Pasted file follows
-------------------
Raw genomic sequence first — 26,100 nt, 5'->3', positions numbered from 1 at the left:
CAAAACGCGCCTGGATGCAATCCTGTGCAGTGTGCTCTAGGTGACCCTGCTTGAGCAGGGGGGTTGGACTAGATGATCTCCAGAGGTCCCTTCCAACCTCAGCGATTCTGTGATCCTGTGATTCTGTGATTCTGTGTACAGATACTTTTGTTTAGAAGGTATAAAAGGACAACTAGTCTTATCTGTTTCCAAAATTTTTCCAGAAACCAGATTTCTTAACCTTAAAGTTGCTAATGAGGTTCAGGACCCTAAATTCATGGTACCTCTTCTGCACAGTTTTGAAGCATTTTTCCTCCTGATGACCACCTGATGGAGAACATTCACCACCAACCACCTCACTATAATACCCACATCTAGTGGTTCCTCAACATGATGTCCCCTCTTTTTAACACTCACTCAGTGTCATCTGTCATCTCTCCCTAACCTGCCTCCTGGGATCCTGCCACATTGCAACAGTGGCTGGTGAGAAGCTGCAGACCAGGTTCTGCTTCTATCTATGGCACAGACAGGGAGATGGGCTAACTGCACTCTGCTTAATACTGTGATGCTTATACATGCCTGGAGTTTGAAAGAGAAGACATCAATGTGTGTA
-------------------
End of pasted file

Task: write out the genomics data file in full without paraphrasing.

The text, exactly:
Raw genomic sequence first — 26,100 nt, 5'->3', positions numbered from 1 at the left:
CAAAACGCGCCTGGATGCAATCCTGTGCAGTGTGCTCTAGGTGACCCTGCTTGAGCAGGGGGGTTGGACTAGATGATCTCCAGAGGTCCCTTCCAACCTCAGCGATTCTGTGATCCTGTGATTCTGTGATTCTGTGTACAGATACTTTTGTTTAGAAGGTATAAAAGGACAACTAGTCTTATCTGTTTCCAAAATTTTTCCAGAAACCAGATTTCTTAACCTTAAAGTTGCTAATGAGGTTCAGGACCCTAAATTCATGGTACCTCTTCTGCACAGTTTTGAAGCATTTTTCCTCCTGATGACCACCTGATGGAGAACATTCACCACCAACCACCTCACTATAATACCCACATCTAGTGGTTCCTCAACATGATGTCCCCTCTTTTTAACACTCACTCAGTGTCATCTGTCATCTCTCCCTAACCTGCCTCCTGGGATCCTGCCACATTGCAACAGTGGCTGGTGAGAAGCTGCAGACCAGGTTCTGCTTCTATCTATGGCACAGACAGGGAGATGGGCTAACTGCACTCTGCTTAATACTGTGATGCTTATACATGCCTGGAGTTTGAAAGAGAAGACATCAATGTGTGTA